One of the last people to see Paul (Bear) Bryant alive was Ray Perkins, his successor as football coach at the University of Alabama. News of Bryant's death a few hours later shocked Perkins, who had gone to Charlotte, N.C., after visiting Bryant at a hospital in Tuscaloosa, Ala., yesterday morning.
"I stopped by a few minutes before 9," Perkins said. "He said he was feeling good, and he was sitting on the side of his bed eating breakfast. The doctor said his vital signs were good. That's why I was so shocked."
Asked the one thing he will remember most about Bryant, whose 323 victories were more than any other college coach, Perkins answered the way many of Bryant's former players did:
"Being there and meaning an awful lot for a young man when he needed someone like that; and being there for a lot of other young men, too. That means more than winning all those games. I know that meant more to him, because he told me it did."
Steve Sloan, all-America quarterback at Alabama and now coach at Duke: "Coach Bryant was one of the greatest men of this century. Certainly his will to win will be a legacy for all athletes and people alike."
Marty Lyons, all-America defensive lineman in 1979 and now a member of the New York Jets' Sack Exchange: "I just owe the man a great deal of love and respect."
Richard Todd, New York Jets quarterback: "He should be best remembered for all the help he gave to a lot of people."
Lyons was so emotional, according to United Press International, he could hardly talk above a whisper.
Typical of the reaction from the coaching fraternity--not only from the 12 active coaches who had played for him--were comments by Joe Paterno of Penn State, last season's national champion, and John Merritt of Tennessee State, No. 4 in career victories.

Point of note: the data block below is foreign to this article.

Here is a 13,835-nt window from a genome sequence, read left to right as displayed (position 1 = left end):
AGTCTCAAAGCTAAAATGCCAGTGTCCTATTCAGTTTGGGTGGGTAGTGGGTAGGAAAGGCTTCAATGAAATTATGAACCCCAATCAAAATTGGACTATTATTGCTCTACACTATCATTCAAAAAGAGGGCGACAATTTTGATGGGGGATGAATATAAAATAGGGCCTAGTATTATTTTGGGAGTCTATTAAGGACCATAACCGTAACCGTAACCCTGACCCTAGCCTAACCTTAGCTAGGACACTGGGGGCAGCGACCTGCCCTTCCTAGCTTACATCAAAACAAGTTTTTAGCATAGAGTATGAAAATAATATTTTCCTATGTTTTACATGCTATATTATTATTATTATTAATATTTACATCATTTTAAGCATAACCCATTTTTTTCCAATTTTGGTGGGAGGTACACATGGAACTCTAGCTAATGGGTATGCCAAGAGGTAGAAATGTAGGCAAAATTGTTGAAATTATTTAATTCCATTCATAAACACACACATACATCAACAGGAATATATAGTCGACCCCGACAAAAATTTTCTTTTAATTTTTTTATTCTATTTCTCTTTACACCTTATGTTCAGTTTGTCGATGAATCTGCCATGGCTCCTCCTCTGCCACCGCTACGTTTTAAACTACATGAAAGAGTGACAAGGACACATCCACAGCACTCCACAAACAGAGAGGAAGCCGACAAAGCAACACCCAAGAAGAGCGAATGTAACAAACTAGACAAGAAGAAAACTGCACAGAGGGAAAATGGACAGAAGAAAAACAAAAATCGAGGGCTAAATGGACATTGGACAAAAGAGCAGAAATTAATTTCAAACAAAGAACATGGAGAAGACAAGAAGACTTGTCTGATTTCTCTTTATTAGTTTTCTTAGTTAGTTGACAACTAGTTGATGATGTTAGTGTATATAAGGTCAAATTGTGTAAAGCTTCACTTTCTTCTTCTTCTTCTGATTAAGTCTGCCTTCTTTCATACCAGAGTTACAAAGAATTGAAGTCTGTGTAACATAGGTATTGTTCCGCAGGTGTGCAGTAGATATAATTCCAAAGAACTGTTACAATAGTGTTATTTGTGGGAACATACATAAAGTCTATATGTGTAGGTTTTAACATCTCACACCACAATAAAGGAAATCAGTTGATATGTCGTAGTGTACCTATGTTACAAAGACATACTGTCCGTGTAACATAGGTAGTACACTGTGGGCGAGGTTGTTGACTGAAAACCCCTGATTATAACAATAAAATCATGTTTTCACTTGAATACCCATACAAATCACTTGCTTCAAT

"He was a monumental figure in intercollegiate athletics, a man who set standards not easily attainable by men," said Paterno, whose team's only loss last season was to Alabama.
Merritt: "Bear Bryant was one of a kind, and I think that when we go to try to find a replacement in our profession for him we're gonna find that there is none. There perhaps will never be one that can take his place. Bear Bryant is one of the true human beings who went about this earth doing good."
"The world today needs people to look up to," said Charley Thornton, assistant athletic director at Texas A&M and an assistant to Bryant for 18 years. "I think the whole nation lost a legend in the mold of John Wayne or George Patton . . . He taught you how to reach down and get that little something extra."
Woody Hayes still remembers the only time he coached against Bryant--his Ohio State team lost, 35-6, in the 1977 Sugar Bowl. "He beat my pants off," Hayes said. "He was a winner. He was honorable and he won with good, clean ballclubs."